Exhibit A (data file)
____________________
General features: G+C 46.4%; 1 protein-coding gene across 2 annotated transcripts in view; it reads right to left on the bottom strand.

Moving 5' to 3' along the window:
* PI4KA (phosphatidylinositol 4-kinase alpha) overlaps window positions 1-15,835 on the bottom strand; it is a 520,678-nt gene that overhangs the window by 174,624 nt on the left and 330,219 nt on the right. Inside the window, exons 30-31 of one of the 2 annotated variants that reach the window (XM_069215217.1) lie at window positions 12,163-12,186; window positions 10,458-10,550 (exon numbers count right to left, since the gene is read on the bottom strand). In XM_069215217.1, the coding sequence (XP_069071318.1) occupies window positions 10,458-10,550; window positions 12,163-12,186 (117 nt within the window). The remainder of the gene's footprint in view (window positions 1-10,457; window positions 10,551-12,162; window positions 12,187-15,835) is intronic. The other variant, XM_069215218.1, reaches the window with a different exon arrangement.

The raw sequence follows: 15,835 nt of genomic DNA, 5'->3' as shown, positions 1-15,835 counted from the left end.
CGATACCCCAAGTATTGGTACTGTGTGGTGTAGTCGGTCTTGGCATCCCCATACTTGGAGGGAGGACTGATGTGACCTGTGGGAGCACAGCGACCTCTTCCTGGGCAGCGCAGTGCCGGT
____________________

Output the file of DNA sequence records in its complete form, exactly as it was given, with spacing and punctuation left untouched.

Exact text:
General features: G+C 46.4%; 1 protein-coding gene across 2 annotated transcripts in view; it reads right to left on the bottom strand.

Moving 5' to 3' along the window:
* PI4KA (phosphatidylinositol 4-kinase alpha) overlaps window positions 1-15,835 on the bottom strand; it is a 520,678-nt gene that overhangs the window by 174,624 nt on the left and 330,219 nt on the right. Inside the window, exons 30-31 of one of the 2 annotated variants that reach the window (XM_069215217.1) lie at window positions 12,163-12,186; window positions 10,458-10,550 (exon numbers count right to left, since the gene is read on the bottom strand). In XM_069215217.1, the coding sequence (XP_069071318.1) occupies window positions 10,458-10,550; window positions 12,163-12,186 (117 nt within the window). The remainder of the gene's footprint in view (window positions 1-10,457; window positions 10,551-12,162; window positions 12,187-15,835) is intronic. The other variant, XM_069215218.1, reaches the window with a different exon arrangement.

The raw sequence follows: 15,835 nt of genomic DNA, 5'->3' as shown, positions 1-15,835 counted from the left end.
CGATACCCCAAGTATTGGTACTGTGTGGTGTAGTCGGTCTTGGCATCCCCATACTTGGAGGGAGGACTGATGTGACCTGTGGGAGCACAGCGACCTCTTCCTGGGCAGCGCAGTGCCGGT